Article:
Remakes can be a tricky business. Often times, the original material casts a long shadow, and a lot of remakes never get a chance to establish their own identity. But every once in a while, you get that rarest of gems: a remake that almost completely eclipses its original inspiration. The “re-imagined” Battlestar Galactica was one of those rare gems.
What’s the premise? In a distant star system, the whole of humanity now numbers less than 50,000 after a genocidal attack by the robotic Cylons. The survivors have banded together, fleeing their home worlds in a mismatched collection of passenger liners, cargo ships, and an old, obsolete warship with a second-rate crew, named Galactica. These refugees need a new home, and they pin all their hopes on the finding a legendary lost world called Earth. But the Cylons are still out there, on the hunt. And some of them look just like humans.
What’s it like? Battlestar Galactica tells a long-ranging story full of twists and turns, similar to Lost or Game of Thrones. The original series was meant to capitalize on the hunger for anything that looked like Star Wars (at least from a network standpoint) and so that meant it was relatively kid-friendly. The updated show isn’t; there are a lot of adult themes here and we never see the kid and the robot-dog who were central to the old show. Instead we get the sexiest androids this side of Blade Runner. And, although this is a sci-fi show about spaceships and robots, it’s also deeply philosophical. At its best, sci-fi raises questions about society, religion, or what it means to be human, and the writers of Battlestar Galactica embraced those opportunities. The show isn’t afraid to tackle a lot of the complicated issues that came up in the US in the wake of the 9/11 attacks — most notably, the balance of security versus democracy.
How long will it take? If you go all-in with the original mini-series and TV movies, you’re looking at almost 80 hours of viewing. So if you were to do nothing but watch TV all day, you could finish this in a week. To be clear, we don’t recommend this. Like most of us, you’ll have to balance annoyances like a job and a social life, so watching all of Battlestar Galactica will likely take a least a couple of months.
What do the critics think? The critics were very impressed with the introductory mini-series and the first two seasons of the show. In her review for the Los Angeles Times, Mary McNamara called it “not just a cult hit but a significant piece of television.” Maureen Ryan of the Chicago Tribune praised the series for being “full of political allegories and fascinating, multifaceted characters.” But for some critics, the love didn’t last. Some said that the show started to lose its way in the third season. Charlie Jane Anders of io9.com wrote, “By the time the show ended, its mystique was somewhat tarnished, and its ending remains controversial to this day.”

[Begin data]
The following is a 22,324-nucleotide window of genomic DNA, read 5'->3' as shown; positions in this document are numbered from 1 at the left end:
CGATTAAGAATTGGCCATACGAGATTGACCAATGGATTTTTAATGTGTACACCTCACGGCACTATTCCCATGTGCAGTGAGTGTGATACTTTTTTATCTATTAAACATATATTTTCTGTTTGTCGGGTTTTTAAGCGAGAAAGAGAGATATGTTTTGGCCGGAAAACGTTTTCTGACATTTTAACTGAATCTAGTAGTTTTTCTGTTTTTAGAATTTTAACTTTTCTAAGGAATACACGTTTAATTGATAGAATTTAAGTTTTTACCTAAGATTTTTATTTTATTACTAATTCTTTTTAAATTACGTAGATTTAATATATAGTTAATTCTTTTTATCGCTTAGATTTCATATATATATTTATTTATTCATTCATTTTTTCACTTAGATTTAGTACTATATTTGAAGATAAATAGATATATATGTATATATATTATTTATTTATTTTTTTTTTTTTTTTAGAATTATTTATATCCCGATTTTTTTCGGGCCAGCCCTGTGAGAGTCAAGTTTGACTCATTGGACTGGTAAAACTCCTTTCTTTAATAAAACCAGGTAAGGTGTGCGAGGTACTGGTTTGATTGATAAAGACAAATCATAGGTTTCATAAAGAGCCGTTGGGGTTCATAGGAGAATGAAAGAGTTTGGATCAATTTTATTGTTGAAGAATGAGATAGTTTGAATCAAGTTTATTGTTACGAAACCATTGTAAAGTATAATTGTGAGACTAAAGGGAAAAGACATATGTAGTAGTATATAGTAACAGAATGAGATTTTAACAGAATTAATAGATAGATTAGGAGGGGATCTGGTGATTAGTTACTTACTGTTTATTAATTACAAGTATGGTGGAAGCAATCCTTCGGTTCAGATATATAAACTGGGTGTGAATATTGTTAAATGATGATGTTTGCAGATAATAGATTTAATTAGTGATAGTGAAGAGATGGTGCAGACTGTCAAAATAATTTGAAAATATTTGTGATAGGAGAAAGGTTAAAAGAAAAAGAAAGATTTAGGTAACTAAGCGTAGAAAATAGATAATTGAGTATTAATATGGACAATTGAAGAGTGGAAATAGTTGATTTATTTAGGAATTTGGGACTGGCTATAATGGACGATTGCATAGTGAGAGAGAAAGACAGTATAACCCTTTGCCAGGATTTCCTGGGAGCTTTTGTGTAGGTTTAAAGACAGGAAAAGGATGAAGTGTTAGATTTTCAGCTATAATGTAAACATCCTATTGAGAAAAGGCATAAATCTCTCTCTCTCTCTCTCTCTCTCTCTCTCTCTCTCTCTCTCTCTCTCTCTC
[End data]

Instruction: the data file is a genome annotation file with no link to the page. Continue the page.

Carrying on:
Why should I watch this? Battlestar Galactica did something very unusual; Ronald D. Moore and his creative team took a cult favorite and made it better. The basic mythology from the original show is here, but it’s only a jumping-off point. If you know the old show, you’ll recognize some of the character names but the writers have their own spin. Sure, Apollo’s still the straight-arrow son of the Commander, and Starbuck is still the rowdy gambler, but recasting Starbuck as a female drastically changes the dynamic of their friendship. Adama, Tigh, Baltar, and Boomer all get updates, and frankly it makes the show a lot richer than the source material. The cast is anchored by veteran actors Edward James Olmos and Mary McDonnell, with the rest of the cast rounded out mostly by relative newcomers. We’ve continued to see Katee Sackhoff, Jamie Bamber, James Callis, Tricia Helfer, and Grace Park in movies or TV shows, and BSG is what put them on the map. Battlestar Galactica was telling smarter stories and featured better developed characters than almost anything on TV at the time, and it was one of the few shows to take a frank (and almost real-time) look at how the War on Terror was playing out after 9/11. And though the later seasons of the show were disappointing, emotional investment in the characters kept many fans coming back to the very end.
What’s my next step? There’s a fair amount of material set in the BSG universe. After Battlestar Galactica wrapped, Moore created a prequel series called Caprica, set almost 60 years before the events of Galactica. In spite of critical acclaim, the show didn’t find enough of an audience to get a second season. But if you want some more back story in that universe, Caprica fits the bill. There is also a prequel movie called Blood & Chrome, which covers an early mission for a young William Adama. And of course there’s the original 1979 series (which holds up okay) and Galactica 1980 (which doesn’t hold up well at all). On the other hand, if you find you like Ron Moore’s writing, he’s currently involved with Helix on SyFy and Outlander on Starz. And you might consider giving his Star Trek work a try. As a writer, Moore cut his teeth on Star Trek: The Next Generation and had an increasing level of supervision over Star Trek: Deep Space Nine, starting in that show’s third season.
Are you ready to catch up on Battlestar Galactica? Tell us why!